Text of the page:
Kyle Lowry, on his 35th birthday, woke up as a Raptor — and remained one.
On a trade deadline day where moves were getting made right up until the last possible moment, Lowry — perhaps the biggest prize on the market — did not get traded, but Norman Powell did.
There had been speculation about Lowry right up to the close of the NBA’s trade deadline on Thursday.
In fact, Toronto entered the day expected to move either Lowry, Powell or both; in the end, it was just Powell, who went to the Portland Trail Blazers for Gary Trent Jr. and Rodney Hood. Those teams meet Sunday in Tampa, Florida, the Raptors’ home this season because the U.S.-Canadian border is closed because of the pandemic.
Powell is eligible to become a free agent after this season if he declines his player option.
Toronto has traded Norm Powell to Portland for Gary Trent and Rodney Hood, sources tell ESPN.
The guard has increased his scoring average every season since Toronto acquired his draft rights in 2015 after Milwaukee selected Powell in the second round. He is averaging 19.6 points per game this season and is shooting 49.8 per cent from the field.
Trent is a restricted free agent after this season and Hood’s deal for next season is not guaranteed. The 22-year-old Trent is third on the Blazers in scoring, averaging 15 points. The 28-year-old Hood is averaging 4.7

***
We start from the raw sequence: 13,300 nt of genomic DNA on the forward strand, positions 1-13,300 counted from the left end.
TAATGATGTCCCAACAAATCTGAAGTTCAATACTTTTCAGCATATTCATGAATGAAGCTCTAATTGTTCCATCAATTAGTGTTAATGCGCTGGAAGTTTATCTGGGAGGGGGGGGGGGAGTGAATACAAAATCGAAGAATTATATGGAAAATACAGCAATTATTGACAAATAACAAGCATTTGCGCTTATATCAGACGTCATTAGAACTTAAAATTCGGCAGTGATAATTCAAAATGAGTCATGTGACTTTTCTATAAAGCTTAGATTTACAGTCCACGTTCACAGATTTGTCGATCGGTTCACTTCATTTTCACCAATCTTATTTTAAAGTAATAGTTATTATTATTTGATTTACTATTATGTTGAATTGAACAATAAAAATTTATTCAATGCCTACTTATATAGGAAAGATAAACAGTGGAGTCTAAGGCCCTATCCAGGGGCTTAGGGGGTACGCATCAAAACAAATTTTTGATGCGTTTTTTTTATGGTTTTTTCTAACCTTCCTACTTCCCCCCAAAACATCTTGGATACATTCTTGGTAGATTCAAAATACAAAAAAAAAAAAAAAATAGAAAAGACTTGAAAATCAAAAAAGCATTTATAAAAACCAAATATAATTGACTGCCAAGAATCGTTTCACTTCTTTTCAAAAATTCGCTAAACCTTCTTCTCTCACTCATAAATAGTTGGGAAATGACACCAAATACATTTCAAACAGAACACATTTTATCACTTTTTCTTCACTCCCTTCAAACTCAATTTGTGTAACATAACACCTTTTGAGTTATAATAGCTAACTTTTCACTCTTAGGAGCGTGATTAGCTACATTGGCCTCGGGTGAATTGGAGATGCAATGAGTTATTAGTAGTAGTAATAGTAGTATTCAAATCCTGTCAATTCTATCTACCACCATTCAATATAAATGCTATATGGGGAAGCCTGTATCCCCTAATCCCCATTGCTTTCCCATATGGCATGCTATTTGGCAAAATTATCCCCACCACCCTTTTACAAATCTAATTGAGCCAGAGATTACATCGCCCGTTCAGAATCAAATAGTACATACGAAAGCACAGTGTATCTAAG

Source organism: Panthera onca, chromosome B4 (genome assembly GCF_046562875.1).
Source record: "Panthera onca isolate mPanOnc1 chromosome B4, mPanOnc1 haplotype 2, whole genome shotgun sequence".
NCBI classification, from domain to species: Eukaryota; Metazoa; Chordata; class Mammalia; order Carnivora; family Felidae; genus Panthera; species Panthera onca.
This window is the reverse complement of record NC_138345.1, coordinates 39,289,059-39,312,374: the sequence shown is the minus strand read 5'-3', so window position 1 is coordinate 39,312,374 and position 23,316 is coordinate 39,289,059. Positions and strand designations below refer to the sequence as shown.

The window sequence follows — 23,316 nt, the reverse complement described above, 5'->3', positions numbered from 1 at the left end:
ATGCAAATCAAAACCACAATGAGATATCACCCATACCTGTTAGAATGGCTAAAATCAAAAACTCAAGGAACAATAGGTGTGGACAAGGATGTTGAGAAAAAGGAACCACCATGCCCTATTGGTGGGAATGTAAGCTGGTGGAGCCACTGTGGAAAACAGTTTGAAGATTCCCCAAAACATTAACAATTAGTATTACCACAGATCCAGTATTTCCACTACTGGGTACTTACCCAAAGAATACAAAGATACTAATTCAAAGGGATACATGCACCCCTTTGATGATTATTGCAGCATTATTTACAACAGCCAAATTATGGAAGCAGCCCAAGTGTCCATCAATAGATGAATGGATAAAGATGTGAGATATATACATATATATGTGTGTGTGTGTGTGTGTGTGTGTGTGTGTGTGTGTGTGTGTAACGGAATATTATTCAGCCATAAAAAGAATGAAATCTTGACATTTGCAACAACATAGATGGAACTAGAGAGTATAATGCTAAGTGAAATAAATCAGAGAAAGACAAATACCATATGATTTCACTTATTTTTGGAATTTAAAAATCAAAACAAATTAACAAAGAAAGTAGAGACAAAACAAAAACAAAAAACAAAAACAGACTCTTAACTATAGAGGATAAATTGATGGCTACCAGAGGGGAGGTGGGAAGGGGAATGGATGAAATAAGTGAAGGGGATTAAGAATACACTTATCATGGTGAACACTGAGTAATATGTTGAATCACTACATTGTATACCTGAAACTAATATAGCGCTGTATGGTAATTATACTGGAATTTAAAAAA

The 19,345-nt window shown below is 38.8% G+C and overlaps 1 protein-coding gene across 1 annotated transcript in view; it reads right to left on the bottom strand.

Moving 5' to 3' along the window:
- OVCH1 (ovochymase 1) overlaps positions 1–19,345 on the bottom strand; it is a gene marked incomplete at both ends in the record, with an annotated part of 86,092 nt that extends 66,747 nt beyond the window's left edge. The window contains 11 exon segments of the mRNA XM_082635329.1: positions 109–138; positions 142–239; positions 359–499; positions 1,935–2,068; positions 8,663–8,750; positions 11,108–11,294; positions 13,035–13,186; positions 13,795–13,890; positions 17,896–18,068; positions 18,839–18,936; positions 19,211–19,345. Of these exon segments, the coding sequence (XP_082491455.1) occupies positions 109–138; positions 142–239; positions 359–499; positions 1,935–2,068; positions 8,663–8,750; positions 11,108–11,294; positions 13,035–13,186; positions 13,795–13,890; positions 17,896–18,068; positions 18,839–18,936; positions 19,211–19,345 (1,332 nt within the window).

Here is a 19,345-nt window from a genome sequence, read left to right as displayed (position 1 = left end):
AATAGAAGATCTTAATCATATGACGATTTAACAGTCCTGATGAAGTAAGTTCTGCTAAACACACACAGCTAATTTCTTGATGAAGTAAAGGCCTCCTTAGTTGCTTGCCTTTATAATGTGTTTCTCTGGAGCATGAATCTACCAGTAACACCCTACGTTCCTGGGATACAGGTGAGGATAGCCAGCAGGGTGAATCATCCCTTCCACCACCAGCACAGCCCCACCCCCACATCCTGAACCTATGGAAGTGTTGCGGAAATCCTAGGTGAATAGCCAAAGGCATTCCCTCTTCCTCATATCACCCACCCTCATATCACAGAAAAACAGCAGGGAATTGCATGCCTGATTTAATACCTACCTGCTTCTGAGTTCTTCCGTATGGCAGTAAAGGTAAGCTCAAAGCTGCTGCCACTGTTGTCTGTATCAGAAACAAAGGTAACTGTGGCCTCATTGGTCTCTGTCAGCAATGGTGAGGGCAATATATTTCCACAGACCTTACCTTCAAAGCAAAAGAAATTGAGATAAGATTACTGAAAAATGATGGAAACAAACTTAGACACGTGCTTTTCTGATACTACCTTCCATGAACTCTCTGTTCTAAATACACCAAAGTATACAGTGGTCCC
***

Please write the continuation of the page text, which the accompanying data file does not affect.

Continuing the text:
Trent’s father, Gary Trent Sr., also was traded to Toronto from Portland in the Damon Stoudamire deal in 1998.
The Raptors (18-26) snapped a nine-game losing streak with a win over Denver on Wednesday. They are 11th in the Eastern Conference standings.
Questions swirled around Lowry all the way to the 3 p.m. EST deadline, and there were signs that the Raptors were positioning themselves to make the move. Toronto traded Matt Thomas to Utah and Terrence Davis to Sacramento for a future draft picks not long before the deadline opened up roster spots, which were necessary because anyone who obtained Lowry would have had to send multiple players to Toronto in order to make the salary ramifications work.
“Everything will be fine,” Lowry said on Wednesday, when asked about the looming deadline and incessant reports about his trade prospects. “Everything will be fine, no matter what happens.”